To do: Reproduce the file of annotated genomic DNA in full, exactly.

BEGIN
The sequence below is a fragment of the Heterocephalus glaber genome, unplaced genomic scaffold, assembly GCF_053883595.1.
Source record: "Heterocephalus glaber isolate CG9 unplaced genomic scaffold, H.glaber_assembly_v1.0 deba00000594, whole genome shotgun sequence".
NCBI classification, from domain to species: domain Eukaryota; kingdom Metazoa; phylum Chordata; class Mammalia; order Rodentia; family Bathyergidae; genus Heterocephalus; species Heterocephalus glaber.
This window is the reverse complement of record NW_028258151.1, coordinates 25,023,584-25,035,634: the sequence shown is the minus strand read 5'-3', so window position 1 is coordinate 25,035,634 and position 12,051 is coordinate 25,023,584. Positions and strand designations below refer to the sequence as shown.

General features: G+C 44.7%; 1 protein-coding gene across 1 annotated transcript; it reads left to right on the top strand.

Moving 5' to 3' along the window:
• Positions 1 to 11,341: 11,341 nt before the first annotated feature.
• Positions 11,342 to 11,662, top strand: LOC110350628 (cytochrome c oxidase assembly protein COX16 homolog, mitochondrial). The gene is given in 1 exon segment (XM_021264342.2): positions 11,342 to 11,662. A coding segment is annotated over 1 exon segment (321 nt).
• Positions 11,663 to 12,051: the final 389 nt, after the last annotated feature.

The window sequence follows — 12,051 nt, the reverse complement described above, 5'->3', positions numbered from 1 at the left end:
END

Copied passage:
The sequence below is a fragment of the Heterocephalus glaber genome, unplaced genomic scaffold, assembly GCF_053883595.1.
Source record: "Heterocephalus glaber isolate CG9 unplaced genomic scaffold, H.glaber_assembly_v1.0 deba00000594, whole genome shotgun sequence".
NCBI classification, from domain to species: domain Eukaryota; kingdom Metazoa; phylum Chordata; class Mammalia; order Rodentia; family Bathyergidae; genus Heterocephalus; species Heterocephalus glaber.
This window is the reverse complement of record NW_028258151.1, coordinates 25,023,584-25,035,634: the sequence shown is the minus strand read 5'-3', so window position 1 is coordinate 25,035,634 and position 12,051 is coordinate 25,023,584. Positions and strand designations below refer to the sequence as shown.

General features: G+C 44.7%; 1 protein-coding gene across 1 annotated transcript; it reads left to right on the top strand.

Moving 5' to 3' along the window:
• Positions 1 to 11,341: 11,341 nt before the first annotated feature.
• Positions 11,342 to 11,662, top strand: LOC110350628 (cytochrome c oxidase assembly protein COX16 homolog, mitochondrial). The gene is given in 1 exon segment (XM_021264342.2): positions 11,342 to 11,662. A coding segment is annotated over 1 exon segment (321 nt).
• Positions 11,663 to 12,051: the final 389 nt, after the last annotated feature.

The window sequence follows — 12,051 nt, the reverse complement described above, 5'->3', positions numbered from 1 at the left end: